War Would Be Unjustified, Says U.S. Bishop

Warns of Troubling Moral Precedents

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WASHINGTON, D.C., FEB. 27, 2003 (Zenit.org).- The president of the U.S. bishops’ conference says it is hard to justify a war against Iraq, given the lack of clear evidence linking Baghdad to an imminent and grave attack or the Sept. 11 attacks.

In a statement published Wednesday, Bishop Wilton Gregory reiterated some of the American bishops’ reservations about a possible U.S.-led attack against the Saddam Hussein regime.

«This is a time to reaffirm and raise again the serious ethical questions and concerns our conference has expressed in a letter to President Bush last September and in a major statement of the full body of bishops last November,» Bishop Gregory wrote.

«We have no illusions about the behavior and intentions of, or dangers posed by, the Iraqi government,» he said. «We join with Pope John Paul II in insisting that Iraq make ‘concrete commitments’ to meet the legitimate demands of the international community and to avoid war.»

He continued: «Our bishops’ conference continues to question the moral legitimacy of any pre-emptive, unilateral use of military force to overthrow the government of Iraq.»

«To permit pre-emptive or preventive uses of military force to overthrow threatening or hostile regimes would create deeply troubling moral and legal precedents,» the bishop added. «Based on the facts that are known, it is difficult to justify resort to war against Iraq, lacking clear and adequate evidence of an imminent attack of a grave nature or Iraq’s involvement in the terrorist attacks of Sept. 11. With the Holy See and many religious leaders throughout the world, we believe that resort to war would not meet the strict conditions in Catholic teaching for the use of military force.»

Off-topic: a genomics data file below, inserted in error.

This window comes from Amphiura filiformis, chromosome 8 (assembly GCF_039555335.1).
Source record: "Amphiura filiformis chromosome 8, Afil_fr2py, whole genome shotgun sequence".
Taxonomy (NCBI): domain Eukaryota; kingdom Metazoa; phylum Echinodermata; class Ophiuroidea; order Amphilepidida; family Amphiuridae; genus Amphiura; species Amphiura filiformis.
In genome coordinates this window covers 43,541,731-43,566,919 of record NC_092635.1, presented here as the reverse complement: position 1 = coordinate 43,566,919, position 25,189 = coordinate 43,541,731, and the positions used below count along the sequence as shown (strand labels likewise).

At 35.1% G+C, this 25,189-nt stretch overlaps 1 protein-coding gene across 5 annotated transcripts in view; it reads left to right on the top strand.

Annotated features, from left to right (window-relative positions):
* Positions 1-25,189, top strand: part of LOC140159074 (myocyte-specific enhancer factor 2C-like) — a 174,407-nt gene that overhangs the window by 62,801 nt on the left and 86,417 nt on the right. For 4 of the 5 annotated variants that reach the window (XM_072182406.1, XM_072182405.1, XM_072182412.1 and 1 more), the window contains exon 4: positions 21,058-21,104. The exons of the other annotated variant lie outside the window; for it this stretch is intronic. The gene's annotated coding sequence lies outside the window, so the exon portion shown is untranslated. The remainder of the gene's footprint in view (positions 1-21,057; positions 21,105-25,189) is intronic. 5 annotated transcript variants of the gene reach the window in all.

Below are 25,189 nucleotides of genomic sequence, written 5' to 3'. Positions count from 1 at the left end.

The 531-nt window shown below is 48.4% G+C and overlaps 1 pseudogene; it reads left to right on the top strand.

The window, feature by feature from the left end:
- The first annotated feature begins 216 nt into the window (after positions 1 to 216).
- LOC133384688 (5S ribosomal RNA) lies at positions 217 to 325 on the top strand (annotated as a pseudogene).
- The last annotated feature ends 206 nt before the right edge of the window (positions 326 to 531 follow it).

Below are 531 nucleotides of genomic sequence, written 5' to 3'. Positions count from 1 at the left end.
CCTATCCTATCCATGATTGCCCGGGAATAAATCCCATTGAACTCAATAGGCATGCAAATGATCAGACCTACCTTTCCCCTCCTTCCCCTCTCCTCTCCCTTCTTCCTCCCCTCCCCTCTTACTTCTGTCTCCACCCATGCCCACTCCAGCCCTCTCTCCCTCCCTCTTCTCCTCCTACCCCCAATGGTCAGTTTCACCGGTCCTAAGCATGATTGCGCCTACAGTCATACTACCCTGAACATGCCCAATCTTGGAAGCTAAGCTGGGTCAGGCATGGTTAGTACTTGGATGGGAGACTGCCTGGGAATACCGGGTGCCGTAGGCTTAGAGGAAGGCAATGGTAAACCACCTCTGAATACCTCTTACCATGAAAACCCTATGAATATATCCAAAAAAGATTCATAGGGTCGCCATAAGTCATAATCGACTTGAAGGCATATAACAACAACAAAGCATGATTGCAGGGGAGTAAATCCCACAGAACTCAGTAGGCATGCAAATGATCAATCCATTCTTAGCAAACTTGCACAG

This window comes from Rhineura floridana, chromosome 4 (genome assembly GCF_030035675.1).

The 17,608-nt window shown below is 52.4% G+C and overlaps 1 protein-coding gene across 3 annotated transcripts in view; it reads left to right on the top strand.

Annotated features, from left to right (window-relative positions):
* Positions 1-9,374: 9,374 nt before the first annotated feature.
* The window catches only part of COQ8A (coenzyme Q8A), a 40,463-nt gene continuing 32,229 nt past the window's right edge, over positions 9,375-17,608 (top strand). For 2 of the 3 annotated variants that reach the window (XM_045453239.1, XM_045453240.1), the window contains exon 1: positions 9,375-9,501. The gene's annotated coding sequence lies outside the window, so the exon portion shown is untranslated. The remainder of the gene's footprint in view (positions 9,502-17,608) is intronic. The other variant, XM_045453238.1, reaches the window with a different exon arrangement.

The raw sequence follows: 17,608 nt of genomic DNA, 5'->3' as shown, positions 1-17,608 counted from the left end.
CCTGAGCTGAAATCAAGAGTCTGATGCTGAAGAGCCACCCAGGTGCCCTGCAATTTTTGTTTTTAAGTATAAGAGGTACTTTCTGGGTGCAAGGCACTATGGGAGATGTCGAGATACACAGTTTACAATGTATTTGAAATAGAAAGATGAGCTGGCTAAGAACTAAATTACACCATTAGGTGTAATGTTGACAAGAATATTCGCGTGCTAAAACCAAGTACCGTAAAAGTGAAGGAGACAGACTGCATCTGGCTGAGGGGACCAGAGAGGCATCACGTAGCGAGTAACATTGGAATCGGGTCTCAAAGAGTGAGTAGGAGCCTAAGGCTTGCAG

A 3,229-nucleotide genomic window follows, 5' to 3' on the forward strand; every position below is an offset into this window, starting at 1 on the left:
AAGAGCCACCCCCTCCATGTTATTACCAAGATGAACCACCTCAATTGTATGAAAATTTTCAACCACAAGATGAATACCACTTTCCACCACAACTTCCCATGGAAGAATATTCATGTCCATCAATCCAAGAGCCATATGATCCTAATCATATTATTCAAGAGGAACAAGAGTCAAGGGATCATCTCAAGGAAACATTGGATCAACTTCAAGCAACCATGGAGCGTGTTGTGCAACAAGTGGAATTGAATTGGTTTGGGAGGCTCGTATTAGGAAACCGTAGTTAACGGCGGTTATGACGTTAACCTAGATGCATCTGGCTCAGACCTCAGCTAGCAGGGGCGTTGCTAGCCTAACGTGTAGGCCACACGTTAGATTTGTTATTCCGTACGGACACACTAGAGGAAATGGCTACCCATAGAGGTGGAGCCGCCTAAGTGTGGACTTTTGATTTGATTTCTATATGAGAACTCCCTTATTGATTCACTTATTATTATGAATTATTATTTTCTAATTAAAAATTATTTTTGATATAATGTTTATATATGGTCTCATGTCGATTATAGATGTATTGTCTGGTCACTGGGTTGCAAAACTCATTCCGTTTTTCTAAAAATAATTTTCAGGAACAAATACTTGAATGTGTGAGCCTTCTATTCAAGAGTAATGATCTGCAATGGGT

Bishop Gregory continued: «In our judgment, resort to war in this case should have broad international support. As crucial decisions draw near, we join the Holy See in once again urging all leaders to step back from the brink of war and to continue to work through the United Nations to contain, deter and disarm Iraq.»

«If there is armed conflict,» he said, «we must be prepared for all of its implications and its aftermath. An already long-suffering Iraqi population could face terrible new burdens, and a region already full of conflict and refugees could see more conflict and many more refugees, with ethnic and religious minorities particularly vulnerable.

«A postwar Iraq would require a long-term commitment to reconstruction, humanitarian and refugee assistance, and establishment of a stable, democratic government at a time when the U.S. federal budget is overwhelmed by increased defense spending and the costs of war.»

«As pastors and teachers, we understand that there are no easy answers,» Bishop Gregory observed. «People of good will may differ on how traditional norms apply in this situation.»

He added: "Our hearts and prayers go out especially to those who may bear the burden of these terrible choices — the men and women of our armed forces and their families, the people of Iraq, and the leaders of our nation and world who face momentous decisions of life and death, of war and peace.»

Near the conclusion, the bishop said: «At times like these, we turn to the Lord and ask for wisdom and courage. We Christians are called to be ‘sentinels of peace,’ the Holy Father reminds us. We join with him in urging Catholics to dedicate fasting on Ash Wednesday for ‘the conversion of hearts and the long-range vision of just decisions to resolve disputes with adequate and peaceful means.'»

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